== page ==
TFIIE is a heterotetramer containing two of each two subunits, TFIIEα and TFIIEβ, with molecular masses of 57 and 34 kDa, respectively (Ohkuma et al., 1990, 1991; Peterson et al., 1991; Sumimoto et al., 1991). TFIIE plays essential roles in TFIIH recruitment (Flores et al., 1992) and the regulation of TFIIH activities: a kinase activity that phosphorylates the C‐terminal domain (CTD) of the largest subunit of Pol II, a DNA‐dependent ATPase activity and a DNA helicase activity (Lu et al., 1991; Drapkin et al., 1994; Ohkuma and Roeder, 1994). In addition, TFIIE plays important roles in the open complex formation (Timmers, 1994; Holstege et al., 1995) and in the clearance of the initiation complex from the promoter (Goodrich and Tjian, 1994; Dvir et al., 1997). In the complex structure of yeast TFIIE with Pol II revealed by two‐dimensional crystallography, TFIIE interacts near the active center of Pol II (Leuther et al., 1996). A photo‐crosslinking study showed that TFIIEβ binds to the core promoter region of −14 and −2 upstream from the transcription initiation site (+1), while TFIIEα does not bind to DNA by itself (Robert et al., 1996). TFIIEα binds strongly to TBP and TFIIH, and weakly to Pol II and TFIIF, while TFIIEβ binds strongly to Pol II, TFIIB, Rap30 (TFIIFβ) and TFIIH, suggesting a plausible position of TFIIE in the PIC (reviewed in Ohkuma, 1997). However, a recent study has shown that TFIIEα could directly stimulate the TBP binding to the promoter in the absence of other general transcription factors and TFIIEβ could directly interact with TFIIA, suggesting new roles for TFIIE in the early stages of PIC formation (Yokomori et al., 1998). To understand the detailed molecular mechanism of PIC formation, several three‐dimensional structures of the general transcription factors have been determined (reviewed in Nikolov and Burley, 1997), for example, the core domain structures of TBP (Nikolov et al., 1992), TFIIB (Bagby et al., 1995; Zhu et al., 1996), TBP associated factors (TAFs) (Xie et al., 1996; Birck et al., 1998), TBP and TAF (Liu et al., 1998), and Rap30 (TFIIFβ) (Groft et al., 1998) in their DNA‐free states, in addition, the complex structures with DNA of the core domains of TBP (J.L.Kim et al., 1993; Y.Kim et al., 1993), TFIIB and TBP (Nikolov et al., 1995), and TFIIA and TBP (Geiger et al., 1996; Tan et al., 1996).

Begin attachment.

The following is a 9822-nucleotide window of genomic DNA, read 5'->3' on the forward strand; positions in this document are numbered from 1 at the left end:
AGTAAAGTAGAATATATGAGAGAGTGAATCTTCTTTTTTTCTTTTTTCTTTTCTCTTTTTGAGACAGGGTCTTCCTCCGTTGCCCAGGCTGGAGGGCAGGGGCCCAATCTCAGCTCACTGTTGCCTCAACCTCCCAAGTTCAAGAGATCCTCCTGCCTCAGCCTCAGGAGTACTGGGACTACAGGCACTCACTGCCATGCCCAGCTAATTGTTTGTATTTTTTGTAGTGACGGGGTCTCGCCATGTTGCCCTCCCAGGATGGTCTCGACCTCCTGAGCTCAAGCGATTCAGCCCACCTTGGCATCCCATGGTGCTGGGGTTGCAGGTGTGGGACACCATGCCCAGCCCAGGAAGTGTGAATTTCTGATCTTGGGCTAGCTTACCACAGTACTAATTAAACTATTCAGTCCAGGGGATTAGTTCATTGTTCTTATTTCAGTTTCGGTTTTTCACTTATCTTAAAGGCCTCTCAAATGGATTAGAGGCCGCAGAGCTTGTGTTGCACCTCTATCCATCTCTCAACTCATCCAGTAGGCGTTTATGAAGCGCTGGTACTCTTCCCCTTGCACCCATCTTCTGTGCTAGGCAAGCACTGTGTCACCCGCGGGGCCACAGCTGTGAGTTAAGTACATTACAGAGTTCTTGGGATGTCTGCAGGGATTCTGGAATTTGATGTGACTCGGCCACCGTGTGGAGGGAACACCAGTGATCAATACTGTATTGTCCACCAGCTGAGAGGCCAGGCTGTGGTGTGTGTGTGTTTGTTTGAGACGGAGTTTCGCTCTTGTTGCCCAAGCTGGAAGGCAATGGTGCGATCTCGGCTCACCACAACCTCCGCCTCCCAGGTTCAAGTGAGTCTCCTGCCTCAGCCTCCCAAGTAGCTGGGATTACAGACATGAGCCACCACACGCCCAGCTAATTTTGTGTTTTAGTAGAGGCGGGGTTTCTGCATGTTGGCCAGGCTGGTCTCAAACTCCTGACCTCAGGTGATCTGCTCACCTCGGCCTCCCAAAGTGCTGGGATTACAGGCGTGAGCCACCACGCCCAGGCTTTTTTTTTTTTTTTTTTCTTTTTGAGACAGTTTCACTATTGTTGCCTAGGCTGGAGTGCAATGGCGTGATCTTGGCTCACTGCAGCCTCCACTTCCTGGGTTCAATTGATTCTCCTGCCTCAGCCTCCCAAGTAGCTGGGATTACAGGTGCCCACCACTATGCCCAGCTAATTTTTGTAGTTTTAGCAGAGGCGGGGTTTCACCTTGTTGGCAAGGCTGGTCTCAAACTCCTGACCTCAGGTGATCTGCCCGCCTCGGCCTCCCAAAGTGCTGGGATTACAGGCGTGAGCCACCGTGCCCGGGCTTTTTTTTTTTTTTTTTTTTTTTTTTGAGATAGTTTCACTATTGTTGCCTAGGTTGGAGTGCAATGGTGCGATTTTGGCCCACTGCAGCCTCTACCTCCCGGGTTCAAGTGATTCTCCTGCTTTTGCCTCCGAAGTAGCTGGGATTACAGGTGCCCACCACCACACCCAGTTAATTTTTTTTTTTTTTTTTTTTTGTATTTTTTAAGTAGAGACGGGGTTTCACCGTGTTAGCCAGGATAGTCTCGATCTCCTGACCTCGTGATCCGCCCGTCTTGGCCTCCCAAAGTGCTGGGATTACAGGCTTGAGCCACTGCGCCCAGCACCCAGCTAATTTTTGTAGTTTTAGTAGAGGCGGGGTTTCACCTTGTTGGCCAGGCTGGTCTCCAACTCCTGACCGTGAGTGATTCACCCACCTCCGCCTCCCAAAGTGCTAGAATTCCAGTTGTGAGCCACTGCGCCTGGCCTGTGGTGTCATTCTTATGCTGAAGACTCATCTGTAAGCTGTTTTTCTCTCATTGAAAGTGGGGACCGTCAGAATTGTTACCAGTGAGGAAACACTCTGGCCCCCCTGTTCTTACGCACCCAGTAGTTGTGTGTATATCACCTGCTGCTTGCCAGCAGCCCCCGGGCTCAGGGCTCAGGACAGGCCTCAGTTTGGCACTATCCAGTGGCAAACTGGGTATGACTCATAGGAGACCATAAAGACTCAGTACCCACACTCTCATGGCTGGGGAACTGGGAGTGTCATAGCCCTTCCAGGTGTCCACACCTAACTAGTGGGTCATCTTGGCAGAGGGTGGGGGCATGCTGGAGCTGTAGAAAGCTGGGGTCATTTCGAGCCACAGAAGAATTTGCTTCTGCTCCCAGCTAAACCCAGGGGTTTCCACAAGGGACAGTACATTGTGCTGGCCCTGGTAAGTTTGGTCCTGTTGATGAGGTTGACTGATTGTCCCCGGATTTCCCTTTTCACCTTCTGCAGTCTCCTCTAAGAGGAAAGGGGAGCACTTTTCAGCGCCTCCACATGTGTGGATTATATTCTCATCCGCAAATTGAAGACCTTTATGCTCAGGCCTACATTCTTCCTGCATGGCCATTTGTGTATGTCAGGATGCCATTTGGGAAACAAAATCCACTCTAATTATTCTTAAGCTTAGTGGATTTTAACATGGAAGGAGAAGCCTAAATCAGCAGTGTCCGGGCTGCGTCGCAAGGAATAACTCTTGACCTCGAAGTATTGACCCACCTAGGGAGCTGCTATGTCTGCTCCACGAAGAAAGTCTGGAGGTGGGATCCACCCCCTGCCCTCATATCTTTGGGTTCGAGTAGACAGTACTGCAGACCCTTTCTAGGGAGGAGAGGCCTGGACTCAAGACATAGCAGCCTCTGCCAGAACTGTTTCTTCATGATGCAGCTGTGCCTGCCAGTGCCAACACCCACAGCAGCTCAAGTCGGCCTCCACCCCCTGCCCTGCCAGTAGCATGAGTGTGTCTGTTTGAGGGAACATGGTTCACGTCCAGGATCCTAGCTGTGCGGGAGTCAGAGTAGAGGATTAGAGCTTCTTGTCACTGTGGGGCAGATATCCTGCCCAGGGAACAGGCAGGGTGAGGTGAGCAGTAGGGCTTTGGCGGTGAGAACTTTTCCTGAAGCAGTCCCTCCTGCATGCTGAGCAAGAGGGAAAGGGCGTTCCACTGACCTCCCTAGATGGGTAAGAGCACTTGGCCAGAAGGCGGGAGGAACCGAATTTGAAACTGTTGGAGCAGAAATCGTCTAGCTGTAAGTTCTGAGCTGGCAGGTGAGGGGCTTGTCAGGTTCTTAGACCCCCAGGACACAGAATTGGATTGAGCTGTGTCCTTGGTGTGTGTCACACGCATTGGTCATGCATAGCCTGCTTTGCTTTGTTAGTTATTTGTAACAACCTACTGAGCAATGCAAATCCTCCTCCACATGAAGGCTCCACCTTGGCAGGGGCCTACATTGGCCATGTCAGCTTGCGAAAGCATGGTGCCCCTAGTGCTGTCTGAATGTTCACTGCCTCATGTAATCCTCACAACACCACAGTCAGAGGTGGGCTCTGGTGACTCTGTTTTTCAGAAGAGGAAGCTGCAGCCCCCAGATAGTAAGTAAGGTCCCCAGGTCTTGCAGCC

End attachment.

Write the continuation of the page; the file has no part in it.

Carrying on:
Human TFIIEβ, consisting of 291 amino acids, is a basic protein with a pI value of 9.5 and contains several putative structural motifs as shown in Figure 1 (Sumimoto et al., 1991). By using a systematic series of deletion mutants of TFIIEβ, the C‐terminal two basic regions, basic helix–loop–helix and basic helix–loop regions, are found to be very important for the interactions with TFIIB, Rap30 (TFIIFβ), single‐stranded DNA, Drosophila transcriptional regulatory factor Krüppel, and TFIIEα (Okamoto et al., 1998). The roles of the other regions of TFIIEβ are not yet understood, although the central 227 amino acid region (residues 51–277) of TFIIEβ has been demonstrated to be necessary and sufficient for both basal and activated transcription (Okamoto et al., 1998). Here, we have identified a structural core domain of TFIIEβ (TFIIEβc) using proteolytic digestion, and the structure of TFIIEβc has been determined using NMR. Importantly, this domain was found to have a dominant negative effect on basal transcription and, therefore, has been assumed to be functionally very important (Okamoto et al., 1998). Through the three‐dimensional structure analysis, it is suggested that TFIIEβc plays a role in double‐stranded DNA binding of TFIIE, whose function might be important when the PIC is activated and the promoter starts opening to become single‐stranded.